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Stereophonic recording?, L/R balance
hlloyge
post Jul 6 2011, 22:19
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QUOTE (pdq @ Jul 6 2011, 18:57) *
No, tape hiss will be different in the two channels. There may also be an azimuth misallignment that results in a small time shift between channels.
IOW, if you invert one channel and add them, you will not get digital silence.
I'm not arguing against your definition, only trying to understand it.


I am sorry, but tape hiss and head misalignment are hardware errors. I can't take them into account IF the program is recorded mono.
We all know what mono is, I hope - complete recording mixed into one channel. So, if we play it on stereo or surround equipment, it will still be mono, because it is recorded on one channel.
Stereo is recorded on two channels. If the source is mono (from mono tape, for example), then it's mono recording, even if you record it on 6 channels, it's mono.
If there is channel separation that you can hear, than it's stereo recording.
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pdq
post Jul 6 2011, 23:31
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QUOTE (hlloyge @ Jul 6 2011, 17:19) *
If there is channel separation that you can hear, than it's stereo recording.

That's what I thought you meant.
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hollowman
post Jul 7 2011, 04:14
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QUOTE (Roseval @ Jul 6 2011, 12:56) *
QUOTE (hollowman @ Jul 6 2011, 12:14) *
What is the proper semantic name -- e.g., a Wiki-style name -- for that Beatles-type "stereo" sound that incorporates hard-left, hard-right, and mono-dead-center?
Is it three-track mono, etc?


Hard panning

http://wikirecording.org/How_to_Approach_P...ng#Hard_Panning

Thx!
Okay ... another nomenclature query.... As with The Beatles, I only know this by example. Early "stereo" recordings like Miles Davis Kind of Blue does not (at least to me me) sound HARD-panned. But it is not 3D Blumlein/"holographic" stereo either. E.g. not mono-L, mono-C, mono-R (as with Beatles hard pan) ... but: mono-L, mono-C/L, mono-C, mono-C/R, mono-R. So, effectively, more "multi-track" but (as with HP/Beatles) again no 3D/"holographic" depth (e.g., flat or 2D sound, but more filled in between hard L and hard R).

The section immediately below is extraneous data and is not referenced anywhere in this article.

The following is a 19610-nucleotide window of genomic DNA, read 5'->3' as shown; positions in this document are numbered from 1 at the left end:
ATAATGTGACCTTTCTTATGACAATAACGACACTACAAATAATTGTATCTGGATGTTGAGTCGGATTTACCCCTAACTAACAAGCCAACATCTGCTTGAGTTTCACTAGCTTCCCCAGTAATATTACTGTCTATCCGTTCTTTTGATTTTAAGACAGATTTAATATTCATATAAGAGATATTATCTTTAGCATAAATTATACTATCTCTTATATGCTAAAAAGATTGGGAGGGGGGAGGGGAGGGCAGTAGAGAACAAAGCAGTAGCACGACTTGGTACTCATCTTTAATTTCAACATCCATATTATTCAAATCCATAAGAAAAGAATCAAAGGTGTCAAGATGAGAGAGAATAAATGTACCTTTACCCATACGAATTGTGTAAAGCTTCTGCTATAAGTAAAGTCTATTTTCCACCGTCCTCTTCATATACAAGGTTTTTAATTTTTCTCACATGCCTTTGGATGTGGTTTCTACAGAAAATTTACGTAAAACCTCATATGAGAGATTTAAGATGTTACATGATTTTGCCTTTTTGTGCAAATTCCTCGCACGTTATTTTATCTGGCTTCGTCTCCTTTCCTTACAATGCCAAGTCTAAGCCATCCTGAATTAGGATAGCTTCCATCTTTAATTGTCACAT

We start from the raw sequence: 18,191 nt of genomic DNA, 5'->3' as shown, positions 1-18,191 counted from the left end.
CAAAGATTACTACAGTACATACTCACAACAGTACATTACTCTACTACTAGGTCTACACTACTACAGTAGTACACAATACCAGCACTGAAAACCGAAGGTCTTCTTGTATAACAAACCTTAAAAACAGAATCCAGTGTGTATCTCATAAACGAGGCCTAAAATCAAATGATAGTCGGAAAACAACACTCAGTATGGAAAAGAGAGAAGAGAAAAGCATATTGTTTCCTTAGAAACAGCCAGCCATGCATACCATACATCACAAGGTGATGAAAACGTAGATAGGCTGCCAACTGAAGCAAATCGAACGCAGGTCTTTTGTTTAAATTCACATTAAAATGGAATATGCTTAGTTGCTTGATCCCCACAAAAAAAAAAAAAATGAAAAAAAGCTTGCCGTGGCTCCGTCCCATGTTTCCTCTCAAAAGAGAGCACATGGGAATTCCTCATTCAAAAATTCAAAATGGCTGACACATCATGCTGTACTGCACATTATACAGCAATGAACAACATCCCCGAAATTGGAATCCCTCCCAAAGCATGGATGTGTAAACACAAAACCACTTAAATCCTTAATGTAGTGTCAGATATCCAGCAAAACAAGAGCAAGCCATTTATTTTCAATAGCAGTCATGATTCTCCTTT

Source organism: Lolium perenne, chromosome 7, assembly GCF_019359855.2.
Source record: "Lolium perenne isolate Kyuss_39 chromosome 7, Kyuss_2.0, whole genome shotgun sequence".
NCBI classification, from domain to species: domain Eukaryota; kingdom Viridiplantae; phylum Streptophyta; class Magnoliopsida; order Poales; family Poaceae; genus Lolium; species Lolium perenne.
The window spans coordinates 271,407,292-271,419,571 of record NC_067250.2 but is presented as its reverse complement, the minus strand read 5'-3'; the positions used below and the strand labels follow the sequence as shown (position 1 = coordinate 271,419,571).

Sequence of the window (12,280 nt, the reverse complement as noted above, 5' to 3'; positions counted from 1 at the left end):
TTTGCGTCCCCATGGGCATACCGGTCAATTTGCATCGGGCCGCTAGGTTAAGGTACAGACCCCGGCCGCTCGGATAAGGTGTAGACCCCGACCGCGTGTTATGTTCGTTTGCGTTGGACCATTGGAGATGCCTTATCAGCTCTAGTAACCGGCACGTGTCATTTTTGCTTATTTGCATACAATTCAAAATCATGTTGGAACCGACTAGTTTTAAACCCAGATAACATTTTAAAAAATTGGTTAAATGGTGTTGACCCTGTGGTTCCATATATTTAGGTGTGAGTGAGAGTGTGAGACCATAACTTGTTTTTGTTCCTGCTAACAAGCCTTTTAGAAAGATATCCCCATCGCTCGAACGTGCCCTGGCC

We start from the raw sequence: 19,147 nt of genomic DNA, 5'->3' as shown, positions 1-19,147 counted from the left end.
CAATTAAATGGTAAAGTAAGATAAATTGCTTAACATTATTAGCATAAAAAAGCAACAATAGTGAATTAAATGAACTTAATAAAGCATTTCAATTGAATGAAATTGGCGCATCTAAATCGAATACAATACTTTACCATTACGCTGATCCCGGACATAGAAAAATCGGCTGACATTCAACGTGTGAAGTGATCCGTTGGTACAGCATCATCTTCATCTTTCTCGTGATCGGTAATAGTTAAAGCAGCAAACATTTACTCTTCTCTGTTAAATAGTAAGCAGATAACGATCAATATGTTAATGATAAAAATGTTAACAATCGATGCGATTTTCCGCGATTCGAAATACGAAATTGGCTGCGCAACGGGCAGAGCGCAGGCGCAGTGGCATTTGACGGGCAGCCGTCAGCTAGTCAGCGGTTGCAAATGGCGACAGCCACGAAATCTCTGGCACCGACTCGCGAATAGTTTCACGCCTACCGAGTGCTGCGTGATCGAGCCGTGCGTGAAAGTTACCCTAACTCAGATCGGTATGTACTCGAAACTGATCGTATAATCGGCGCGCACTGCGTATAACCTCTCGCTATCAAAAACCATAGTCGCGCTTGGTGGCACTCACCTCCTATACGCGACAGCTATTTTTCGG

This post has been edited by hollowman: Jul 7 2011, 04:17
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dc2bluelight
post Jul 7 2011, 08:50
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QUOTE (pdq @ Jul 6 2011, 13:00) *
I think what hiloyge was saying is that if there is no discernible separation between the two channels then that is mono, otherwise it is stereo.


Not to quibble, but you can actually have a two channel recording and not have stereo. It's a matter of intent. If the two channels are intended to play into two speakers in a stereo listening configuration, that could be defined stereo. But two channels may have other purposes, like the ability to mix instruments and vocals in post, with the final intent being a single mono channel. One channel could be used for audio, the other for timecode - that's mono, but the recording has two channels. I've often used two channels in video for entirely different signals meant to be combined in some way in post. So, not every recording made with two channels is really stereo.

There are those who would take issue with the difference between stereo developed from panned mono tracks and stereo comprised of paired/spaced microphones, but either technique when mixed to stereo fits the definition, even if only paired microphones is considered "true stereophony".

I'd like to sort of correct myself for apparently perpetuating the "Beatles never intended to be released in stereo" myth. I thought it was true, but this link may indicate otherwise. Not a half bad read in any case:

http://www.friktech.com/btls/beatlesinstereo.pdf

Last comment on the issues of an analog mono tape payed on a stereo head, and the anomalies that result. No, it's not considered stereo, but it's darn difficult to eliminate interchannel differences in frequency response or timing (phase). In some cases, poor azimuth alignment and guidance can take an otherwise hard-center mono signal and smear it into a pseudo-stereo mess. Hopefully nobody today uses a machine with head az off that far, or guidance that poor, but it used to be an issue about 3 decades back. Broadcast cartridge machines were notably beastly in that regard. If you did this today and played it into an AV Receiver set to decode matrix surround, parts of the image would fly between the surround speakers and the center speaker. Yet, in truth, you don't have either a stereo or surround recording.